LePage vs. Medicaid Expansion


Sarah McCarthy

Last Tuesday, Maine voters overwhelmingly approved Medicaid expansion in the state. It is estimated that, as a result of the passing of this referendum, over 80,000 additional Mainers will qualify for Medicaid under the Affordable Care Act (ACA). The health law allows states to decide whether or not to give Medicaid eligibility to any citizen with an income of up to 138 percent of the poverty level. Although Maine is not the first state to expand eligibility for this program, it is the first state in which this referendum was passed by the voters. Advocacy groups argued that expansion would not only allow for greater coverage, but would also revive infrastructure in rural parts of the state and even create new jobs. Even despite the astounding support for the referendum, and its passing by voters, Maine Governor Paul LePage continues to vehemently oppose health care expansion.

According to an article in The New York Times, before the vote had even occurred, LePage said the expansion would burden taxpayers. He described it as a form of welfare. LePage also argued in an audio address that ‘free’ healthcare is actually very expensive, but someone else pays for it. Before the issue was brought to the voters, LePage had vetoed Medicaid expansion bills five times. He claims that the expansion would cost $63 million (an estimate created by the Maine Department of Health and Human Services) and refuses to look into or even consider the estimate that was conducted by the state’s Office of Fiscal and Program Review, which is independent, and was put in place to advise the Maine legislature.

Since the passing of this referendum, LePage has continuously vowed to not enact the expansion. He is firmly against allowing impoverished people to have access to health care because they are “able-bodied.” The one problem is, he doesn’t actually have the authority to veto or block the bill, the most he could do would be to slow down its implementation. If the bill were to be stopped, it would have to be done by the Maine Congress, who are unlikely to interfere based on their past support of health care reform. The cornerstone of LePage’s argument against expansion is that it is fiscally irresponsible and will be detrimental for the state’s budget. As a tea party Republican, he stated that he would not raise taxes in order to fund this bill and has urged members of the Maine legislature to find large sums of money to make this possible.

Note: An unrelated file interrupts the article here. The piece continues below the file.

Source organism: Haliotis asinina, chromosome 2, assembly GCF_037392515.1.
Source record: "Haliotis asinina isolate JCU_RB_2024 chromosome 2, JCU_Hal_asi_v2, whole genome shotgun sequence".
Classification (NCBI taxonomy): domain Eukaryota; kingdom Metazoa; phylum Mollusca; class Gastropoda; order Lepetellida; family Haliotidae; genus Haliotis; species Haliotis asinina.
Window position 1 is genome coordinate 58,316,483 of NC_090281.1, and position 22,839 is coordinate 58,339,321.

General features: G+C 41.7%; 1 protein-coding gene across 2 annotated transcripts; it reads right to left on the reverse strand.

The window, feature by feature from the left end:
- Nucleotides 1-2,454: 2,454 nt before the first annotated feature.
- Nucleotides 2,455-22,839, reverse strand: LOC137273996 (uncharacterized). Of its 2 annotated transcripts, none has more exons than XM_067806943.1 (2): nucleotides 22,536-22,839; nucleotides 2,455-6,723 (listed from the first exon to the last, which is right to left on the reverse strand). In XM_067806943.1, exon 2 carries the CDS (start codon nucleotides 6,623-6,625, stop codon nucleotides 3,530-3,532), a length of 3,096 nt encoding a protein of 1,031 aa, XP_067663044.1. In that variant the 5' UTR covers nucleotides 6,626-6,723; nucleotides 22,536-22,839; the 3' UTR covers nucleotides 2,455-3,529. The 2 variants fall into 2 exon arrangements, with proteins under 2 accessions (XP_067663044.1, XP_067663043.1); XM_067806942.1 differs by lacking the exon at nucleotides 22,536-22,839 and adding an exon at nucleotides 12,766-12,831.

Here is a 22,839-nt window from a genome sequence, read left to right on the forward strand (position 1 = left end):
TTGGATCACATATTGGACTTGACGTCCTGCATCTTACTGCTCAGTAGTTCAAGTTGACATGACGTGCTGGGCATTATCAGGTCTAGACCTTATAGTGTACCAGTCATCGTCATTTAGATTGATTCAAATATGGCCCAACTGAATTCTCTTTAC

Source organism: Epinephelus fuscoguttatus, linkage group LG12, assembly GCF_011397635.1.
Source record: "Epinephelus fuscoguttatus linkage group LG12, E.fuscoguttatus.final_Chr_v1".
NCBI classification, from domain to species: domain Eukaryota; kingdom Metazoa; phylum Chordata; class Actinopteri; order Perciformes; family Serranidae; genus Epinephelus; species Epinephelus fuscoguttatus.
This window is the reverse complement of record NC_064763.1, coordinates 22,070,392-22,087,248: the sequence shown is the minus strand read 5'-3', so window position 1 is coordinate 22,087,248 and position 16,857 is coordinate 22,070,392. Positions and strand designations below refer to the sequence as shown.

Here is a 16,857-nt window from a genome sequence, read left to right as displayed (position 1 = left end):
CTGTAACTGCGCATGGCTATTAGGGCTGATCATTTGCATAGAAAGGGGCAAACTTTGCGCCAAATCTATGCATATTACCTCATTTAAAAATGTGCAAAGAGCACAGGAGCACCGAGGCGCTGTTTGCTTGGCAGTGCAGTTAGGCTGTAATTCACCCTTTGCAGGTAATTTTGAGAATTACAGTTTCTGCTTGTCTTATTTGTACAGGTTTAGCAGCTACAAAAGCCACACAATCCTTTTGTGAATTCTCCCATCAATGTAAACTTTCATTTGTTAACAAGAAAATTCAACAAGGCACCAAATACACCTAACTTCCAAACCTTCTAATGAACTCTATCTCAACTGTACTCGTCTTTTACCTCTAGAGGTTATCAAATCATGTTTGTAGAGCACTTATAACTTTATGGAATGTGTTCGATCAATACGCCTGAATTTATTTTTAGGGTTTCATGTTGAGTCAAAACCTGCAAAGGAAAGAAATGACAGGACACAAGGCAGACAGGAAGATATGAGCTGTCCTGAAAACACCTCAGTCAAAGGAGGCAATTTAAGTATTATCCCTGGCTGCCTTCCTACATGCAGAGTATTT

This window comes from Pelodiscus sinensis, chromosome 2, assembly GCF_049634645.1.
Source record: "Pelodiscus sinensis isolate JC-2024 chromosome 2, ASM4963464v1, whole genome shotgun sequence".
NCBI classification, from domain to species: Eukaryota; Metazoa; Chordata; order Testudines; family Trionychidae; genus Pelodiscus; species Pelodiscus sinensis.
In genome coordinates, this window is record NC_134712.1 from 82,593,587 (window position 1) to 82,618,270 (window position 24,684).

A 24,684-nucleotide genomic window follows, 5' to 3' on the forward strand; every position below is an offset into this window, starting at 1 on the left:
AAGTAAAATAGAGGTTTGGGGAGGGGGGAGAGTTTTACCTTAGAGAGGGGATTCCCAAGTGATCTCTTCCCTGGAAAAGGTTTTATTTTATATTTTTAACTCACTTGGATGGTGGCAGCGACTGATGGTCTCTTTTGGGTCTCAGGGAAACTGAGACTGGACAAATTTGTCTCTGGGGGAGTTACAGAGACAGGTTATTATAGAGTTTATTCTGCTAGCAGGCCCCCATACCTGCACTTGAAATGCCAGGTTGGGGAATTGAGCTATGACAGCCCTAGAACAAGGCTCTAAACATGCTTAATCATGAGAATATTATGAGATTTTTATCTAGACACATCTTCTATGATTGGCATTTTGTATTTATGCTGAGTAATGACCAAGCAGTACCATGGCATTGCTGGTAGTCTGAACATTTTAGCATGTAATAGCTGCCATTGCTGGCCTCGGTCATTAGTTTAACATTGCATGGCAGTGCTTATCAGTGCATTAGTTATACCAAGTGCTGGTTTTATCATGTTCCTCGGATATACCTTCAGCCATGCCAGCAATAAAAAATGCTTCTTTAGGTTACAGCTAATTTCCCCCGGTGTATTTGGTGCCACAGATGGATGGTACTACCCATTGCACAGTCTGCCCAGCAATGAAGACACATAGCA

LePage has reached his term limit. He only has one year left in office. Still, he should listen to what the people of his state want. Other prominent members of the Maine legislature have urged him to pass the bill, even the Republican Senate President Michael Thibodeau. Thibodeau argued that the people have shown what they want and now it is up to the legislature to find and make the means to allow more Mainers access to health care. Part of what makes democracy, especially local democracy, so powerful is the voice of the average citizen. If LePage does not listen to what the people of his state clearly want, he not only has failed to serve his constituents, but has also fundamentally violated the legislative process our nation was founded upon.